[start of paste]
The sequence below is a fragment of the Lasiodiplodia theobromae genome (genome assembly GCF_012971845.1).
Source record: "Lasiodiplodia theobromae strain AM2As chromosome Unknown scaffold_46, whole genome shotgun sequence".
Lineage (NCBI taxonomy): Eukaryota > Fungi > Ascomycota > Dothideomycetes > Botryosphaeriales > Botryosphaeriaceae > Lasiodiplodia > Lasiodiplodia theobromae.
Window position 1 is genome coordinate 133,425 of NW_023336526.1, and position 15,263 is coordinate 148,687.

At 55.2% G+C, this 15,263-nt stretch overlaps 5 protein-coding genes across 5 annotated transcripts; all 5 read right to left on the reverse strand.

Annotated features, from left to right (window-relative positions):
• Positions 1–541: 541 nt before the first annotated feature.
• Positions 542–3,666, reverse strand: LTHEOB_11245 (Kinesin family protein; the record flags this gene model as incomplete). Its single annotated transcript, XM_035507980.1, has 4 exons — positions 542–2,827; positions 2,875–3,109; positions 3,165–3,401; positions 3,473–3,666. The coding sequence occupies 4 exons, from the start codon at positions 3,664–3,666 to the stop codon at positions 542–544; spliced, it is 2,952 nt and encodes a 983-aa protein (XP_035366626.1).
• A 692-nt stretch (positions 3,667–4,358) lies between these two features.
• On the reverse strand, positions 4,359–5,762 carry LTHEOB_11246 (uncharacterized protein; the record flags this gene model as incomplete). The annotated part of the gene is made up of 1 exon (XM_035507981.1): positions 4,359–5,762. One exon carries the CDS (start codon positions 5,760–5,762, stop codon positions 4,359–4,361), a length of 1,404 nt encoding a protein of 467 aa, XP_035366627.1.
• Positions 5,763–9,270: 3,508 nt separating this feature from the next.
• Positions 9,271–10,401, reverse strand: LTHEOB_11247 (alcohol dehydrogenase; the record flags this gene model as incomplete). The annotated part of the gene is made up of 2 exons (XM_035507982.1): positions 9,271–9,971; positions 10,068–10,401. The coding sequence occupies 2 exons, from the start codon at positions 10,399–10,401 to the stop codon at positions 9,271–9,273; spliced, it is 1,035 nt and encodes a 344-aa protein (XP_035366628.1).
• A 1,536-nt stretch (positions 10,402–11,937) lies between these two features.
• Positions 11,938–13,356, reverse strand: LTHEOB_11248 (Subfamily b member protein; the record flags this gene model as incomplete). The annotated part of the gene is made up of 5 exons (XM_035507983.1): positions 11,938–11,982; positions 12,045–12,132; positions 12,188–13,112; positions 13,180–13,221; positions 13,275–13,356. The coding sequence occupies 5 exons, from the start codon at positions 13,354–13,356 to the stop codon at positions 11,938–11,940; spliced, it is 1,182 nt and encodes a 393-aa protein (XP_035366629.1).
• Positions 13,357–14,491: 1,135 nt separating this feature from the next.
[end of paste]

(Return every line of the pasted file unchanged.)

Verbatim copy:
The sequence below is a fragment of the Lasiodiplodia theobromae genome (genome assembly GCF_012971845.1).
Source record: "Lasiodiplodia theobromae strain AM2As chromosome Unknown scaffold_46, whole genome shotgun sequence".
Lineage (NCBI taxonomy): Eukaryota > Fungi > Ascomycota > Dothideomycetes > Botryosphaeriales > Botryosphaeriaceae > Lasiodiplodia > Lasiodiplodia theobromae.
Window position 1 is genome coordinate 133,425 of NW_023336526.1, and position 15,263 is coordinate 148,687.

At 55.2% G+C, this 15,263-nt stretch overlaps 5 protein-coding genes across 5 annotated transcripts; all 5 read right to left on the reverse strand.

Annotated features, from left to right (window-relative positions):
• Positions 1–541: 541 nt before the first annotated feature.
• Positions 542–3,666, reverse strand: LTHEOB_11245 (Kinesin family protein; the record flags this gene model as incomplete). Its single annotated transcript, XM_035507980.1, has 4 exons — positions 542–2,827; positions 2,875–3,109; positions 3,165–3,401; positions 3,473–3,666. The coding sequence occupies 4 exons, from the start codon at positions 3,664–3,666 to the stop codon at positions 542–544; spliced, it is 2,952 nt and encodes a 983-aa protein (XP_035366626.1).
• A 692-nt stretch (positions 3,667–4,358) lies between these two features.
• On the reverse strand, positions 4,359–5,762 carry LTHEOB_11246 (uncharacterized protein; the record flags this gene model as incomplete). The annotated part of the gene is made up of 1 exon (XM_035507981.1): positions 4,359–5,762. One exon carries the CDS (start codon positions 5,760–5,762, stop codon positions 4,359–4,361), a length of 1,404 nt encoding a protein of 467 aa, XP_035366627.1.
• Positions 5,763–9,270: 3,508 nt separating this feature from the next.
• Positions 9,271–10,401, reverse strand: LTHEOB_11247 (alcohol dehydrogenase; the record flags this gene model as incomplete). The annotated part of the gene is made up of 2 exons (XM_035507982.1): positions 9,271–9,971; positions 10,068–10,401. The coding sequence occupies 2 exons, from the start codon at positions 10,399–10,401 to the stop codon at positions 9,271–9,273; spliced, it is 1,035 nt and encodes a 344-aa protein (XP_035366628.1).
• A 1,536-nt stretch (positions 10,402–11,937) lies between these two features.
• Positions 11,938–13,356, reverse strand: LTHEOB_11248 (Subfamily b member protein; the record flags this gene model as incomplete). The annotated part of the gene is made up of 5 exons (XM_035507983.1): positions 11,938–11,982; positions 12,045–12,132; positions 12,188–13,112; positions 13,180–13,221; positions 13,275–13,356. The coding sequence occupies 5 exons, from the start codon at positions 13,354–13,356 to the stop codon at positions 11,938–11,940; spliced, it is 1,182 nt and encodes a 393-aa protein (XP_035366629.1).
• Positions 13,357–14,491: 1,135 nt separating this feature from the next.